Using python suds in Multi Threaded and Multi Process Environments16 Sep 2014
Working on a team that primarily builds integrations between systems, you will inevitably end up writing integrations against SOAP based APIs. If, like me, your team uses python, you will likely end up using Suds. As you can see from this stackoverflow post, there aren’t a great deal of options for SOAP in python; and none are phenomenal.
While Suds is not actively maintained, it has wide adoption, and is fairly stable and mature. Suds is actually a pretty good abstraction around SOAP, and it encourages idiomatic python. I have my fair share of frustrations with Suds, but for the most part, it “just works”. It does, however, have two major flaws that make it unusable out of the box for my use-case.
Suds is not Thread safe
For me, this manifested only in production (wsgi is designed such that most development environments, including mine, are single threaded) with a SAXParseException:
Ideally this could be fixed in suds properly, but since the library is no-longer maintained, we opted for a simple workaround. Basically we use a thread safe queue, to add a lock around suds usage:
To Set Up:
This technique obviously requires additional resources compared to using a
Client instance, but for us that trade-off is worth it. If you
have flexible real-time requirements, or limited parallelism, you can make
MAX_THREADS = 1 to achieve thread safety without any overhead.
Suds is not Friendly in Multi-Process Environments
After we solved our thread safety problems, we ran into another exception coming
from scripts running on the same server as our wsgi application. The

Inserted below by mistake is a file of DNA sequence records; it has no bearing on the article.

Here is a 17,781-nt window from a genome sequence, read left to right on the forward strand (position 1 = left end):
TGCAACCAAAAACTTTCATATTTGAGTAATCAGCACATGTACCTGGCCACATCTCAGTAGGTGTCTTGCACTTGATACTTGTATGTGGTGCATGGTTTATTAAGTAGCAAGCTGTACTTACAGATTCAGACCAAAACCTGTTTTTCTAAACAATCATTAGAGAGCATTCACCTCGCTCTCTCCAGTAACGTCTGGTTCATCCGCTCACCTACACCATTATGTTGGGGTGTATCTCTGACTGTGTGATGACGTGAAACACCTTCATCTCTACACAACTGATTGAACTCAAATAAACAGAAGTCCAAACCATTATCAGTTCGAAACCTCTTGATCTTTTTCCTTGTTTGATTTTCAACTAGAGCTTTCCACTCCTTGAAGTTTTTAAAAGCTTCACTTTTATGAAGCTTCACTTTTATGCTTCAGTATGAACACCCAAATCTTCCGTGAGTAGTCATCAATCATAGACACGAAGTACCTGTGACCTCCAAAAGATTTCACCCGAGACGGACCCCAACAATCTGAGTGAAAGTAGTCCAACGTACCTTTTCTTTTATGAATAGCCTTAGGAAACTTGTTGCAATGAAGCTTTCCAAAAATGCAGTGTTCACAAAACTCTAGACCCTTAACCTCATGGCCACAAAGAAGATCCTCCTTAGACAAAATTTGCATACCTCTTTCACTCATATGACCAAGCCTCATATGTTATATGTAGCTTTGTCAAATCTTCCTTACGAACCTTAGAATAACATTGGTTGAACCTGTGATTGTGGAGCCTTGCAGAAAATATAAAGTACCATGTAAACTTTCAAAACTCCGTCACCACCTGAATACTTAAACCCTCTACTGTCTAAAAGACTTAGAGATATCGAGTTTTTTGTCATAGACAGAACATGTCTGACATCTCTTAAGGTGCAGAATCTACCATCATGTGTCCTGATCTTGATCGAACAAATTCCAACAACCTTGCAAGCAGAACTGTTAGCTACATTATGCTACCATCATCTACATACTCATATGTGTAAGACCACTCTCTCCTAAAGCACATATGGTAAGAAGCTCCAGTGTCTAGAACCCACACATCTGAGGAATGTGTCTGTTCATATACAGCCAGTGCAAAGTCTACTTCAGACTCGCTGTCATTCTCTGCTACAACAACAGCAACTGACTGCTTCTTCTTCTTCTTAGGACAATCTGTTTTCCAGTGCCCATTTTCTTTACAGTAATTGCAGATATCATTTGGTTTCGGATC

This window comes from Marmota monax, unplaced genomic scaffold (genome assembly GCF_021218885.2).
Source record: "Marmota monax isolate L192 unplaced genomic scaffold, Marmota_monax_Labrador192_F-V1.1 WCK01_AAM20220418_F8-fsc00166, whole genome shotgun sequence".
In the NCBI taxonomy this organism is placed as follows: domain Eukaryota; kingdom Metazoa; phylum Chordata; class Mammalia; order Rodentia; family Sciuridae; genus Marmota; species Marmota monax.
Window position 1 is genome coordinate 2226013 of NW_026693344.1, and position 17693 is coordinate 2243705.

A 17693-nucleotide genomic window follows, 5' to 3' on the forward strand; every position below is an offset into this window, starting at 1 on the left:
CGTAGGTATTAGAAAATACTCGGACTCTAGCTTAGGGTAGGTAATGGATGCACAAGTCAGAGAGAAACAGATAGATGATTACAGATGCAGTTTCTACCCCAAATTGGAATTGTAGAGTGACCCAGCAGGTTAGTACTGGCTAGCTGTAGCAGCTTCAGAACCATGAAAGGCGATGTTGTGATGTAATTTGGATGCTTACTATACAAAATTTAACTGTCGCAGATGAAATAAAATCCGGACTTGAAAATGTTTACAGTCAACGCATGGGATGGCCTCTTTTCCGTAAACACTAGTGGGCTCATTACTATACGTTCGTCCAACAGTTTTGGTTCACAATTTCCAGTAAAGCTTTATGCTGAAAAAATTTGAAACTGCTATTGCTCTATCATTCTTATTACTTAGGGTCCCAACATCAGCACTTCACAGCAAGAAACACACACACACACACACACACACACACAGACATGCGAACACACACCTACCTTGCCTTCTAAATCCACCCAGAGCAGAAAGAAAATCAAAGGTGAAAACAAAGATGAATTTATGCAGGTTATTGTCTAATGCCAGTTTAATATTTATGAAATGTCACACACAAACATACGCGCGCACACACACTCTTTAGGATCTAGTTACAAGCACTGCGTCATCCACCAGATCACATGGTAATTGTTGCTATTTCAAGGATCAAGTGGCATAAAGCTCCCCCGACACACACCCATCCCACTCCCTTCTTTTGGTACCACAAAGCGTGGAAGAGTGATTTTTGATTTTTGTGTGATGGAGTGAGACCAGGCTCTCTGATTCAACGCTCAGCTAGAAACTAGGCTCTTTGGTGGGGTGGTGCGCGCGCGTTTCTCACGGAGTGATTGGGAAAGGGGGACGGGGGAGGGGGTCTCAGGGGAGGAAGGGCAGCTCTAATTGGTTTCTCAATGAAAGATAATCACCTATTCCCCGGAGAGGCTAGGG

exceptions were of the form:
There is an open ticket related to this bug in suds, but we didn’t want to fork suds to apply the patch provided. Instead, we found an alternative solution that works well for us.
To understand our solution to this problem, we need to look more closely at how
to reproduce it. First we must have a system in which there are at least two
users - in our case
app-prod. The first of these users (say,
apache) to use a suds client will create a directory at
/tmp/suds which it
will store the suds document cache. Assuming the
umask of this user is
configured in a standard way, and that
app-prod is not in the
the process run by
app-prod will suffer the dreaded Permission denied
Suds allows us to provide an
ObjectCache object to the client constructor, and
in turn the
ObjectCache constructor allows us to specify the path of the
We initially considered adding the
pid to the path to ensure permission safety,
but were concerned with the side effect of creating many folders as the
lifetime of the machine goes on (every script that uses suds would create a new
folder, and our default system only cleans up
/tmp on reboot. Instead we
decided to use the
uid of the process, which would protect us from permission
issues, while limiting the number of folders to the number of active users.
Check out the resulting class.
Hopefully these tricks will help you sucessfully use
suds in your production